AIDS 2020: Racism, COVID, HIV, and Grassroots Movements
AIDS 2020 Virtual began with a stellar Opening Plenary by Greg Millett, Vice President and Directory of Public Policy at amFAR: The Foundation for AIDS Research, setting the stage for the important and necessary conversations on anti-Blackness and racism in public health. In his talk “On Black lives in the era of COVID & HIV”—I highly recommend listening to the entire talk, jam packed full of data and bold truths—Millett weaves data on the long standing racial disparities in HIV diagnosis and treatment outcomes with the emerging data illuminating similar disparities in COVID outcomes. “For the past 40 years, the AIDS response in the U.S. has been marked by stark racial disparities. In his opening plenary at the 2020 virtual International AIDS Conference, Millett, amfAR VP and Director of Public Policy, explores these disparities in multiple contexts and populations, as well as their drivers and solutions. Millett was among the first to draw attention to racial disparities in today’s COVID-19 pandemic and he discusses the disproportionate Impact of COVID-19 on black and brown communities.” With his keen ability to link science and policy, he knits together the historical racism and structural inequities producing these similar health inequities in two different pandemics. Birthed by slavery’s legacy and underscored by the vast gap in wealth distribution and allocation of public infrastructures, social determinants of health support health trajectories. For Blacks, the impact of poverty, housing, and segregation/isolation are behind the data we see in both the HIV and COVID pandemics. Finally, Millett reminds us that any gains we have made in the HIV field have been in tandem with community. As we grapple now with belatedly unpacking the systemic racism and newly tackling COVID, how might public health address these crisis in tandem with community?
“While we are in the same turbulent water, we are not all in the same boat” admonishes Dr. Celeste Watkins-Hayes in her Thursday morning Plenary titled “The Road Ahead: Addressing Injuries of Inequality in the HIV/AIDS Pandemic.” Dr. Watkins-Hayes is a Professor of Sociology and African American Studies at Northwestern University and Author of the recently published Remaking A Life: How Women Living With HIV Confront Inequality. Based on her years of qualitative research that went into the development of her groundbreaking book, Dr. Hayes-Watkins shares how sites of trauma can become sites of intervention. She proposes utilizing social science frameworks to help analyze and map the roads ahead, taking into account the historical legacy of anti-Black violence, slavery, colonialism, and modern technologies of containment. This talk provides hope in the form of structures we can invest in as a public health sector—what she refers to as “framing institutions” that can cultivate resilience.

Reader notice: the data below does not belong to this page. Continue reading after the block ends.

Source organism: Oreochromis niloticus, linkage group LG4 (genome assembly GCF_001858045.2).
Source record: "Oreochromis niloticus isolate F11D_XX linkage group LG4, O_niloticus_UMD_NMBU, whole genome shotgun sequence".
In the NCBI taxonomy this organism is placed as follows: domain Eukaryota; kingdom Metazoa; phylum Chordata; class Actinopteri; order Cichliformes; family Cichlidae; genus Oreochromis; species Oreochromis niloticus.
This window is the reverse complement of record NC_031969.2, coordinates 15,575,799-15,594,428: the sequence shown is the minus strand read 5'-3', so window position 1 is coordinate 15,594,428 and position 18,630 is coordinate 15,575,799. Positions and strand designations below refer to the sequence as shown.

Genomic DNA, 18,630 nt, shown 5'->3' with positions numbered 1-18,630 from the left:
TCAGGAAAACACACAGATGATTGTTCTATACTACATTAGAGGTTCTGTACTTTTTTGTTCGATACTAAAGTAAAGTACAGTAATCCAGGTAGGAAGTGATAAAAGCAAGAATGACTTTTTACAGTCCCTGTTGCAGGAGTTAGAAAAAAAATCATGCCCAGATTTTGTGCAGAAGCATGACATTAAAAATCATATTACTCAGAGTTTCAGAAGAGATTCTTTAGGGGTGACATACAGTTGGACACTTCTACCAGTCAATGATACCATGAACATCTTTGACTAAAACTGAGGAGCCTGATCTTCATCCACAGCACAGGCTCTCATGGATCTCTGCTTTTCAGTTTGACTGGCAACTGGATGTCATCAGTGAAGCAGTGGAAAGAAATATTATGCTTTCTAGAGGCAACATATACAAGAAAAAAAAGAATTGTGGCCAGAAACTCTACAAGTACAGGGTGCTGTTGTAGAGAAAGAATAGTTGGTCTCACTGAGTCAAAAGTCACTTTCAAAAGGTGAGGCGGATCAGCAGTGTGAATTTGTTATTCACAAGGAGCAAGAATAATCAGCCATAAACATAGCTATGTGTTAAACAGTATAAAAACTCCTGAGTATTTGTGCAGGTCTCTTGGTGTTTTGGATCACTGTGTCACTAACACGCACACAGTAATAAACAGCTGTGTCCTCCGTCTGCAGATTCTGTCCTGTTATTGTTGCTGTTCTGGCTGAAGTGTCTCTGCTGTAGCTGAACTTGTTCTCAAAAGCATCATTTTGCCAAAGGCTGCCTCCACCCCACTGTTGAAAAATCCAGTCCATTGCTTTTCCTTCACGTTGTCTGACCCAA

For more, follow Dr. Watkins-Hayes on Facebook and check out the Remaking a Life website. For an additional perspective on the legacy and promise of the investments made in the domestic HIV/AIDS space, read Cleve Jones recent piece in the The Guardian: I witnessed the horror of HIV/AIDS 30 years ago. This is how we can conquer a pandemic.
UCSF’s Associate Professor in the department of Family Health Care Nursing Dr. Monica McLemore, drew lessons from successful, intersectional grassroots movement work to consider as approaches to HIV and COVID. Reproductive Justice and Black Lives Matter/The Movement for Black lives began with a human rights framework. In common, the movements center lives free from violence. Black Lives Matter prioritizes decentralization, linkages and connections that are deep and expansive, being nimble, local control and accountability, and platforms with theoretical basis. Reproductive Justice prioritizes autonomy and options with dignity, recognizes there is no health equity or economic justice without reproductive justice, and pleasure and consent. With these priorities in mind and turning our attention to the Millennium Development Goals we need to use a middle range theory + praxis + strategies that are embedded in a human rights approach.
Follow @mclemoremr on Twitter for academic and community-based insights on health equity.